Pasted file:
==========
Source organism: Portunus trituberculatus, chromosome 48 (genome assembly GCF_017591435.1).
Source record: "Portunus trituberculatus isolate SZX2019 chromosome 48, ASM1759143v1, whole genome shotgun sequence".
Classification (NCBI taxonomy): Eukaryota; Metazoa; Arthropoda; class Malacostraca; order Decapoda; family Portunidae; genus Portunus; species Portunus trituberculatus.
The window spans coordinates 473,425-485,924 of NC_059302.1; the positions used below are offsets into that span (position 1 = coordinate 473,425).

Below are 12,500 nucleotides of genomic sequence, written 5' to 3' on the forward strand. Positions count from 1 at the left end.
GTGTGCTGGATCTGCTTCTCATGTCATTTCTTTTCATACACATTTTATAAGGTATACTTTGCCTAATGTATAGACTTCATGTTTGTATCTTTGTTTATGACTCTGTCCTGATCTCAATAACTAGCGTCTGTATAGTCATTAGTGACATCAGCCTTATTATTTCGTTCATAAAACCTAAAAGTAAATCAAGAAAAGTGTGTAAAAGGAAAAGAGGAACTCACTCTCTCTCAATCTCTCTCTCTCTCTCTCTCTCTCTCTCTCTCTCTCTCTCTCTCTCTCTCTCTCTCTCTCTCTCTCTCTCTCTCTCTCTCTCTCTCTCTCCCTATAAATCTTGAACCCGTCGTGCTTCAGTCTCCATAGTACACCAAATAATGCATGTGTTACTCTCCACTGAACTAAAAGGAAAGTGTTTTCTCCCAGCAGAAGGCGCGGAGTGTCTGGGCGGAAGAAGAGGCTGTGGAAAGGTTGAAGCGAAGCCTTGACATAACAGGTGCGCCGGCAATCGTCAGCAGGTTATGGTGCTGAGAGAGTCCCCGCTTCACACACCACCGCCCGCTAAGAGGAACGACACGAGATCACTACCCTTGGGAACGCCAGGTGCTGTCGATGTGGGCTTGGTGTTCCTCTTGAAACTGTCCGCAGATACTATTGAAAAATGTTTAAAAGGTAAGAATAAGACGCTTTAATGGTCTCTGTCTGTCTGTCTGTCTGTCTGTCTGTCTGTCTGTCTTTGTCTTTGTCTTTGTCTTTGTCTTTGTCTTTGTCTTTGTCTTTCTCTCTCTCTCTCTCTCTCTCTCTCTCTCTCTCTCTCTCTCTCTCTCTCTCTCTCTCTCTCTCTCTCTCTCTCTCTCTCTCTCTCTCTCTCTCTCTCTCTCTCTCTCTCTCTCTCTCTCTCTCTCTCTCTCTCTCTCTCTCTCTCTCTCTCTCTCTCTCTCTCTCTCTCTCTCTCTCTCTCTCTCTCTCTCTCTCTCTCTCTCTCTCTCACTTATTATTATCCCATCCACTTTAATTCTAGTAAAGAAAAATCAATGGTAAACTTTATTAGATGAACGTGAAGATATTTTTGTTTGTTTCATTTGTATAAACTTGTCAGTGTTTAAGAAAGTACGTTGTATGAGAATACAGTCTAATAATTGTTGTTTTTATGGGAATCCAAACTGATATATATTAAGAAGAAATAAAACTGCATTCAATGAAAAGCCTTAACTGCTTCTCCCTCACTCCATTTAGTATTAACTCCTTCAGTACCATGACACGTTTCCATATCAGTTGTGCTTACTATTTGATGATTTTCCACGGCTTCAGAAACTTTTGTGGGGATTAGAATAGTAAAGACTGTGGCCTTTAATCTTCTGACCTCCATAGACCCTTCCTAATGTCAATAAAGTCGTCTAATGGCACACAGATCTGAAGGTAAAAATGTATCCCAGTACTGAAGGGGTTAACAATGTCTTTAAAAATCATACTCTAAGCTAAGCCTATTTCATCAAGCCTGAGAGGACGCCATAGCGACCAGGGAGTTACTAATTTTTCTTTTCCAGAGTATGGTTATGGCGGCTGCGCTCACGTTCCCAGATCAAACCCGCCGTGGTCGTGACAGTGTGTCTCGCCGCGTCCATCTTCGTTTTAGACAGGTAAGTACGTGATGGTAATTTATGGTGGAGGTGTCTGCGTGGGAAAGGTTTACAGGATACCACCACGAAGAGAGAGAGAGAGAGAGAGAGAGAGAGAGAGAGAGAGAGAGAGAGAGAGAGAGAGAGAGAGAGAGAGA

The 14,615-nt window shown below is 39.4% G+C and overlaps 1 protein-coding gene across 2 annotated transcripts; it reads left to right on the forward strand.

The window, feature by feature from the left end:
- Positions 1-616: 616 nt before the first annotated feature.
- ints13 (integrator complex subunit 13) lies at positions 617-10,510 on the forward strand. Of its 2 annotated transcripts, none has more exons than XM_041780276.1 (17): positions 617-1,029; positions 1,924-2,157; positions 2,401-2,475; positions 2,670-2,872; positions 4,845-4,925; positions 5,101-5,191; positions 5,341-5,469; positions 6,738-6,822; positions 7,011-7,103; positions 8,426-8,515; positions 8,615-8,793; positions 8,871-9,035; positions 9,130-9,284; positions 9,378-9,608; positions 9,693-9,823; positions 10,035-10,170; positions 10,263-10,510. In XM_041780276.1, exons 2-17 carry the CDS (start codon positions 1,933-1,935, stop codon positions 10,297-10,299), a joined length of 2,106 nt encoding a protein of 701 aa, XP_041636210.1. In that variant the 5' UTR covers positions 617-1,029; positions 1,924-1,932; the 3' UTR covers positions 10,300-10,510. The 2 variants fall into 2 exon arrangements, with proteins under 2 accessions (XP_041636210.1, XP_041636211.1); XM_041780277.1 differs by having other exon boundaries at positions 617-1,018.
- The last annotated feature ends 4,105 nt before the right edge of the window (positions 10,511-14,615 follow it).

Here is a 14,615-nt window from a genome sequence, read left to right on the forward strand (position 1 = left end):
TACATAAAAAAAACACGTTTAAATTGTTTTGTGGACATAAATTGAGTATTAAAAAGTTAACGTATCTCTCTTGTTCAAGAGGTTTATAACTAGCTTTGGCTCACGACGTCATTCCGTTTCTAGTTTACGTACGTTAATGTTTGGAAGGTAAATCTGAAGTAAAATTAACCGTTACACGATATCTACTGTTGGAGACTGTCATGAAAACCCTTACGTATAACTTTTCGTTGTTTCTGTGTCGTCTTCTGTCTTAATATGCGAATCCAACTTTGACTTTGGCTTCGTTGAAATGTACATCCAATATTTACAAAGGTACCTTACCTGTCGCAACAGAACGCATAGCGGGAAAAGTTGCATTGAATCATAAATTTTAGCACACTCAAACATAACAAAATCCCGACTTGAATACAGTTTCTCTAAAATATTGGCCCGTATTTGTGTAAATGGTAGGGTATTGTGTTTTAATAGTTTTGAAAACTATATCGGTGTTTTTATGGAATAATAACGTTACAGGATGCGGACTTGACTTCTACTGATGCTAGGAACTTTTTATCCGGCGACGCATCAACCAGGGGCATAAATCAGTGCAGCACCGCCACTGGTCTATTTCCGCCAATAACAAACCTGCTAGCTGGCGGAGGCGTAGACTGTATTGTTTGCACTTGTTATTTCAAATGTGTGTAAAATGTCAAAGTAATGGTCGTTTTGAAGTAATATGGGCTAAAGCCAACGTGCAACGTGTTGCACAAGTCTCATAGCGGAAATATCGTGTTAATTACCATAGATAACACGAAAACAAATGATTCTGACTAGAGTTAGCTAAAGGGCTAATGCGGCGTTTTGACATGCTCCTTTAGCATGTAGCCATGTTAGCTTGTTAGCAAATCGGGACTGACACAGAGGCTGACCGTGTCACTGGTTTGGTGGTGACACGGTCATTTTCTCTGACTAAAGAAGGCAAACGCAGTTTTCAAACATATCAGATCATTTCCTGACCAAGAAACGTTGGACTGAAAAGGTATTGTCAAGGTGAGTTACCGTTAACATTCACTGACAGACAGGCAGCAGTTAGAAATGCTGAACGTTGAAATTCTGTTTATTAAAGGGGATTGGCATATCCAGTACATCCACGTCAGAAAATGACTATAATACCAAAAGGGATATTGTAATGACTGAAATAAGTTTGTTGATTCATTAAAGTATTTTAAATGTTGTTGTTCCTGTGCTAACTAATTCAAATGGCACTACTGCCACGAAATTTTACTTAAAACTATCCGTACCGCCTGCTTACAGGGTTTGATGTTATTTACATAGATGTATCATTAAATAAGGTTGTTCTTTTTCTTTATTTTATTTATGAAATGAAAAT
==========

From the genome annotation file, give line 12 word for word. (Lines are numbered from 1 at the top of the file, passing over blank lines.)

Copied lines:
Here is a 14,615-nt window from a genome sequence, read left to right on the forward strand (position 1 = left end):